Supercover Ink Printing Technique
There are two main methods used for screen printing:
1. Direct printing - placing the screen directly onto the item
2. Off contact/ elevated printing - raising the screen above the item.
Which method do you need to use??
It can get a bit confusing as it varies on both the item and the ink your using. Just think if the item or ink will be absorbed or sit on top of the item - if on top you need to elevate.
Here's a simple guide to remember:
Direct - absorbent materials i.e. t-shirts, paper, wood, clay.
Off contact/ elevated - non-absorbent materials i.e. plastic, glass, metal, glazed ceramics.
Direct - standard fabric inks for white and light colours/ poster paints for paper & cardboard.
Off contact/ elevated - Supercover fabric inks onto black and dark fabrics/ Akwa tile and glass paint.
This blog explains off contact/ elevated printing using Supercover inks. The same elevated screen process appliess for printing glass, metals, plastic, glazes ceramics and other non-absorbent materials.
Q) When should you be elevating your screen to print?
A) When ever the material underneath is not absorbent, or your ink will stick/ dry in the screen during printing you must print off contact.
Q) Can I print Supercover inks onto white/ light fabrics?
A) Yes you can, however you will still need to elevate the screen and print off contact or the thicker Supercover ink will stick in the design and cause a patchy print. Supercover inks will provide a very thick sold print onto whilte fabrics.
Why are Supercover inks so much thicker?
Supercover inks have a much thicker consistency compared to standard inks with a solid coverage base and much higher concerntration of pigments required to cover the black underneath. Thge higher concentration of pigments is also why Supercover inks are more expensive than standard colours.
When printed, supercover inks do not completely absorb into the fabric - part of it does, part stays on top as it's so thick. When printed directly, as the screen is lifted, the thicker top sticks to the mesh and is often lifted back up giving a patchy print.
By elevating the screen when printing, the screen travels down to print the item with the squeegee, then immediaely lifts back up after the squeegee blade has passed (imagine the squeegee blade as a giant V with the ink in front and nothing behind), the ink has nothing to hold onto so remains on the item below.
It's not a complex or advanced process, however does involve some extra equipment to ensure this problem is easily avoided.
Here's a simple to follow guide to help you - download and read it - use table adhesive and elevate your screen.
Old printing techniques provide poor results using modern equipment
If you have screen printed before (probably way back at school) you will remember having to push hard on the squeegee with both hands to make a print - well times have certainly changed, using that technique with modern inks and squeegee’s will provide a very poor quality print.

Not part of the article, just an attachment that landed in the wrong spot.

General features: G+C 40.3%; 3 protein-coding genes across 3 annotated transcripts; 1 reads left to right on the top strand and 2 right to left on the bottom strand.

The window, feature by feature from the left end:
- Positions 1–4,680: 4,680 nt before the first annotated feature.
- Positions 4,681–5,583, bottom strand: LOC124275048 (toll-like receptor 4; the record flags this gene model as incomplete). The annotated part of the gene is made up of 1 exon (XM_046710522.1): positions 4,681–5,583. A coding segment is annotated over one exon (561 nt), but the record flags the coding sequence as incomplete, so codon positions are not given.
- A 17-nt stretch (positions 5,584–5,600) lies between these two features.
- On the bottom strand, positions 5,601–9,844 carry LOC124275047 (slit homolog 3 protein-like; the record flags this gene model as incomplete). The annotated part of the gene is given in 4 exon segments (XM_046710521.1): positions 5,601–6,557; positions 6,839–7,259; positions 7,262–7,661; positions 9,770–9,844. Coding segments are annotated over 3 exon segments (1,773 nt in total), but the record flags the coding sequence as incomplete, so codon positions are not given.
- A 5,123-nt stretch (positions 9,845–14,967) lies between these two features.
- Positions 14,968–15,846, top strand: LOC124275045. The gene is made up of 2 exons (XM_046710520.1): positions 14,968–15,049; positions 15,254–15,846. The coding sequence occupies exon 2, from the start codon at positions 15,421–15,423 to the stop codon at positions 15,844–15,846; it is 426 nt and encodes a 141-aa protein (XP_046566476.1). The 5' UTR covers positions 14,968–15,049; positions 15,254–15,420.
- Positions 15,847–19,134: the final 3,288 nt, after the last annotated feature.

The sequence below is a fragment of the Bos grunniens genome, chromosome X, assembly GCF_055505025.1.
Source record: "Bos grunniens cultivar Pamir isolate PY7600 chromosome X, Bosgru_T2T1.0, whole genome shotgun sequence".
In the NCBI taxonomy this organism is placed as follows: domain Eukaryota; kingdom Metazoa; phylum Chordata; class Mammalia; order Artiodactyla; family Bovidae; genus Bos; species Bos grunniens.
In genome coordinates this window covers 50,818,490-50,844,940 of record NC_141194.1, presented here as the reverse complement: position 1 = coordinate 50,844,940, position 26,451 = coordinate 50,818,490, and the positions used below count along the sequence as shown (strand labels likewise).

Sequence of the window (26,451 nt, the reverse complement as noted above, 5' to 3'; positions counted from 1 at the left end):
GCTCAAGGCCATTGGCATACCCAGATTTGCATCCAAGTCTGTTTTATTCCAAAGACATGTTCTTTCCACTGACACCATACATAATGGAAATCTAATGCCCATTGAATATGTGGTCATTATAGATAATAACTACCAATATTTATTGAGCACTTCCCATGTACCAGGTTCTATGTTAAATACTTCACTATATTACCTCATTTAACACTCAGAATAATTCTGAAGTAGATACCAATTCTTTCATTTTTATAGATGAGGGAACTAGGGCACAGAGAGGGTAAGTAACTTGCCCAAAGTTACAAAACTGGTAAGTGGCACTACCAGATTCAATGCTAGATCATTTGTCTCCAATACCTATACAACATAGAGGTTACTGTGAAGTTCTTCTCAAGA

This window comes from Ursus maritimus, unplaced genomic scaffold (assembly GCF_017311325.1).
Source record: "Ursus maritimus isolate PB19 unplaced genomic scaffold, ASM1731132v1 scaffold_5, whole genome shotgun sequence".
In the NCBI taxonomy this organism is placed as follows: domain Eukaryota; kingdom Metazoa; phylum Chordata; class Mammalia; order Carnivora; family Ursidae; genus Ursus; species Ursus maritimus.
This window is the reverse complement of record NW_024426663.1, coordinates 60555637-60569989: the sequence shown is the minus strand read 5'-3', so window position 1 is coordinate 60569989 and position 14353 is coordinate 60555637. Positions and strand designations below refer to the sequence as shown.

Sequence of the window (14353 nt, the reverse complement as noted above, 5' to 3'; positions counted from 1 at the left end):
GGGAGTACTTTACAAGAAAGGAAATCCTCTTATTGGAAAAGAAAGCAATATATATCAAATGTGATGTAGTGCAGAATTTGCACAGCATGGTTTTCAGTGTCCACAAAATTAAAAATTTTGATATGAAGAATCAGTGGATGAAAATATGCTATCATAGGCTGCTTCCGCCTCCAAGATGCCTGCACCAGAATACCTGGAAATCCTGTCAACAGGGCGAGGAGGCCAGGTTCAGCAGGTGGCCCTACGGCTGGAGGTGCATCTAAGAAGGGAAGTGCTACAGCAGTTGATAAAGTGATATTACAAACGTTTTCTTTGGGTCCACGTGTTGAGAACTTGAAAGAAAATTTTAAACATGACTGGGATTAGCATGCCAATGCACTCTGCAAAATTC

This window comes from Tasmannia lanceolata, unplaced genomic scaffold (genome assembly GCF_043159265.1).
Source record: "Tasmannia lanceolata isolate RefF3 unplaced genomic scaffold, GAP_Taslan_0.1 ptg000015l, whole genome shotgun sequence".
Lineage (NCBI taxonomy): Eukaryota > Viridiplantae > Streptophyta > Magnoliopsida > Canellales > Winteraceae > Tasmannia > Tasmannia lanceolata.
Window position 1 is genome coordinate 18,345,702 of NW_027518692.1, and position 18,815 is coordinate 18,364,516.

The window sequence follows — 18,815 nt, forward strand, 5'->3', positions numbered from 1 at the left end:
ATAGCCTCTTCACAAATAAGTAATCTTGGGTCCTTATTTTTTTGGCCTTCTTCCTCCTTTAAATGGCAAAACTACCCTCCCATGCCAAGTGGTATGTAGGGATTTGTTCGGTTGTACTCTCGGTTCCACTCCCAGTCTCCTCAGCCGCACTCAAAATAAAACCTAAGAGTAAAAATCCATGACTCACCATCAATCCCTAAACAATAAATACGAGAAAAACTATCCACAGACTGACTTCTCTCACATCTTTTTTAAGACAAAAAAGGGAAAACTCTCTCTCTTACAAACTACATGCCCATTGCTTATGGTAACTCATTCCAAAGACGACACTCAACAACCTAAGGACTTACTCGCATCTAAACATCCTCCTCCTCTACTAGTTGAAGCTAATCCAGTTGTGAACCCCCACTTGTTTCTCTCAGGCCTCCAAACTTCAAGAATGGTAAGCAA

Our professional squeegees and inks have changed two basic elements of traditional screen printing:
- The angle of the squeegee is held upright at about 60-70 degrees
- Less pressure is used with the squeegee when printing
Off contact printing will require slightly more squeegee pressure than direct printing to push the mesh downwards onto the item, however it’s not the pressure applied to the squeegee that pushes the ink through the screen and onto the item below, it is the sharp edge of the squeegee blade that pulls a layer of ink through the screen mesh, which is designed to regulate the amount of ink that passes.
Let the squeegee and ink do the work for you. Too much pressure will blur your design and reduce print quality.
Setting screen height
The process involves raising the height of your screen above the item you are printing. The raising of the screen ensures the mesh is not in contact with the item before or after printing and ‘snaps’ back after the squeegee has passed over the design.
When the screen is not raised you will actually pull a layer of ink back off the item when you lift your screen - this is why the item may appear patchy (as whilst your print was perfect, the wetness of the ink and heavy pigment load sticks to the strands of the mesh).
Raising the screen and ‘snapping’ back to a height above the item, the screen does not remain in contact with the item, so when it is lifted after printing the mesh is already away from the item and does not stick to the design [leaving all the ink on your item].
A screen printing jig, or jig hinges, makes ‘off contact’ printing faster, easiest and most importantly accurate as you simply insert a few plastic height adjusters (product code: S-9112) under the frame. The arm of the jig will hold the screen in perfect registration for each print.
This process is also called ‘snap’ or ‘elevated’ printing. Information sheet #08 details the process of setting up a screen for off contacting printing in detail.